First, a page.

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Here is a list of PuTTY web site mirrors.
If you would like to set up another mirror, see the mirroring guidelines below.
The official PuTTY home site, in case that isn't where you're reading this, is
HTTP mirrors of the whole site:
Be aware that the mirrors are not updated instantly. Also, in many cases, none of the FTP links on the Download page have been mirrored - they still point to the same places as on the original web site. (The HTTP links on the Download page have been mirrored.)
FTP mirrors of the PuTTY releases:
FTP mirrors of the PuTTY development snapshots:
If you want to set up a mirror of the PuTTY website, go ahead and set one up. Please don't bother asking us for permission before setting up a mirror. You already have permission.
If the mirror is in a country where we don't already have plenty of mirrors, we may be willing to add it to the list on this page. Read the guidelines below, make sure your mirror works, and email us the information listed at the bottom of the page.
NOTE: We do not promise to list your mirror, or anyone's. We get a lot of mirror notifications, and yours may not happen to find its way to the top of the list.
NOTE also: as of 2007-12-20, we link to all our mirror sites
rel="nofollow" attribute. Running a PuTTY
mirror is not intended to be a cheap way to gain search rankings.
The preferred (and simplest) way to mirror the PuTTY website is to use
We provide a version of the website content
intended for use as a standalone mirror, at
So you could set up a mirror by running a
cron job which
issued a command something like this every day:
rsync -auH rsync://rsync.chiark.greenend.org.uk/ftp/users/sgtatham/putty-website-mirror/ .
You should run this command inside the directory where you
plan to put the mirror; when that command is run, it will fill the
current directory with HTML files and subdirectories. Alternatively,
you can replace
. with the name of the target directory.
If you use the above command to fetch our pre-packaged mirror site,
it will only work as designed if your web server is Apache: the site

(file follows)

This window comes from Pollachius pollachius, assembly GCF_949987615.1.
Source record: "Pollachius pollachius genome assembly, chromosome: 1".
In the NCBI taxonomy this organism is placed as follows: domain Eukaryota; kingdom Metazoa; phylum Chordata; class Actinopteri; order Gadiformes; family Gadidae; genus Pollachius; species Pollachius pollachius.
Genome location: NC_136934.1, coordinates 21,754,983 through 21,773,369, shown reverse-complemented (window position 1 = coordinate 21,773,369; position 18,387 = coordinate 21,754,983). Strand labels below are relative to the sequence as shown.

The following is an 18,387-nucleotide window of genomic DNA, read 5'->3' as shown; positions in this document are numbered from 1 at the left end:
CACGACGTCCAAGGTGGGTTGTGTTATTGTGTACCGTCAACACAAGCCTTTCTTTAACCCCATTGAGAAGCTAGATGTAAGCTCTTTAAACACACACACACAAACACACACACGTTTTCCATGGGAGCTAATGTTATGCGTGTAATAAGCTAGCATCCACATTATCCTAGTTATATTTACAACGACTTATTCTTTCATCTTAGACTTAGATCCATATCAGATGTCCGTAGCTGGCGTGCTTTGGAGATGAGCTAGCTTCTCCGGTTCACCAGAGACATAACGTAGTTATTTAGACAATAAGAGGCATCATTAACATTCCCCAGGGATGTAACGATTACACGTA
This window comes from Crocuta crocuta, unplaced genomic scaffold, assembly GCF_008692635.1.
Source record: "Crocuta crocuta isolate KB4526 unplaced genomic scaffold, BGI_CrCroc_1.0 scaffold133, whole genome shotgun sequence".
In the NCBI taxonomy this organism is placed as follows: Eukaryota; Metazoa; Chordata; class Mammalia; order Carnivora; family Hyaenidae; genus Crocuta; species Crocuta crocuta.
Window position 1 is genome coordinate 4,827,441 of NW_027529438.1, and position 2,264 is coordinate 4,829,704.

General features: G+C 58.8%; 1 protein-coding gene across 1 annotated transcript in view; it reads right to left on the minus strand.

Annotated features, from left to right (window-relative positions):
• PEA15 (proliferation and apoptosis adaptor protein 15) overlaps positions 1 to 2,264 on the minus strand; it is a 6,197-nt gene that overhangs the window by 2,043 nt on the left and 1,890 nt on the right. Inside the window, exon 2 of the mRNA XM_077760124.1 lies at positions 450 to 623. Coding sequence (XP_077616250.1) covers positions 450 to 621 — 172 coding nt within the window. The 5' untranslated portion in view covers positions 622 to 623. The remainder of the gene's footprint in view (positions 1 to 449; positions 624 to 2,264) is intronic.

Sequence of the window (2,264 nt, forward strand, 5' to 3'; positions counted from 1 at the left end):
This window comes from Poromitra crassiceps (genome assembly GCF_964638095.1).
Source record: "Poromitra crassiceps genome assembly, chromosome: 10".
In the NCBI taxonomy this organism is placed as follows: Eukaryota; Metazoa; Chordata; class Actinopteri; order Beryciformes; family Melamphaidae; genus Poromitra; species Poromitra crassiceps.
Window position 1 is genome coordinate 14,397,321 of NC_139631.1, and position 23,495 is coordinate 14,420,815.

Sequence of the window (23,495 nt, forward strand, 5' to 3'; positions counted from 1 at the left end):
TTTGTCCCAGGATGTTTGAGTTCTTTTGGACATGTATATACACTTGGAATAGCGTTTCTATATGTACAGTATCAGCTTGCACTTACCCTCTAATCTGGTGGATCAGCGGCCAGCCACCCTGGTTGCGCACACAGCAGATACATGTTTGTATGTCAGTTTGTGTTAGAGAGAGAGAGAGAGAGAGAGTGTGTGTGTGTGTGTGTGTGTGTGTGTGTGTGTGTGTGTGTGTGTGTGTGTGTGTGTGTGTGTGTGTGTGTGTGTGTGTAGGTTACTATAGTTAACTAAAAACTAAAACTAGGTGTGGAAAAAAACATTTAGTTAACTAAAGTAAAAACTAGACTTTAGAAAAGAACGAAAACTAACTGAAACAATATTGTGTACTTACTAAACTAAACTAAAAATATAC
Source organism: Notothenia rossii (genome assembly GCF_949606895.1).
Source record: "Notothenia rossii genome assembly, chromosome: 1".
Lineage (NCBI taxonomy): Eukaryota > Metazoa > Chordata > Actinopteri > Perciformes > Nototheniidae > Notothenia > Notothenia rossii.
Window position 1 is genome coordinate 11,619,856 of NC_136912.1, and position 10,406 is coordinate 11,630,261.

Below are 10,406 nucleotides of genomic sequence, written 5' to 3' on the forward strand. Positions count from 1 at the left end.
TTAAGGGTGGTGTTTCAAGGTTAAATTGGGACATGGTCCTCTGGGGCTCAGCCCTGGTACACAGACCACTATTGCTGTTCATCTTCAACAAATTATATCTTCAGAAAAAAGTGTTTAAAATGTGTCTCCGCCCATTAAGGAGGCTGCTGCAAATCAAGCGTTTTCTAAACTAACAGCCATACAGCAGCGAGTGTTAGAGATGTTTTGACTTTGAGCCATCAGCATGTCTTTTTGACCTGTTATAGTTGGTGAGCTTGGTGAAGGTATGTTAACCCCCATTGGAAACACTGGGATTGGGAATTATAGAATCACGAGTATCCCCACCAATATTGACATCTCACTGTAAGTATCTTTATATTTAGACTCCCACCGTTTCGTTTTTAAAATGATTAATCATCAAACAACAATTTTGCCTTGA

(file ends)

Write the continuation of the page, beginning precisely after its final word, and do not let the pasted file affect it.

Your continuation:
.htaccess file which handles a couple of
non-obvious MIME types and deals with making the virtual
latest" redirect to the current latest
release. You may need to configure Apache to honour the
.htaccess file with a directive such as
AllowOverride. If you do not use Apache, you will have to
reproduce this behaviour in some other way suitable for your own web
(We prefer that the "
latest" redirect be handled as an
HTTP-visible redirect, rather than a server-side filesystem tweak such
as a symlink, for better behaviour in the face of web caches.)
rsync is incremental, there should be no reason not
to update frequently, although currently there's no point in doing so
more often than once a day. In any case, we would recommend updating no
less often than once a week, in order to fetch any urgent updates such
as security bugfixes. You can also subscribe to our
mailing list to receive notification
of new releases.
We used to support an alternative method of mirroring using
wget, and provided a sample shell script. This is now
deprecated in favour of
rsync, for the
rsyncuses less bandwidth;
rsyncmethod moves all the post-processing complexity to our end, so we can implement changes and deal with bugs much more easily - and in particular, it allows us to insert a note to the effect that the mirrored site is a mirror site to reduce general confusion
wgets going mad and eating all our host's bandwidth/CPU, which
rsynchasn't yet done, to our knowledge.
Once you've set up your mirror, mail us with its address and the country it's in. However, before notifying us, please do test that it works: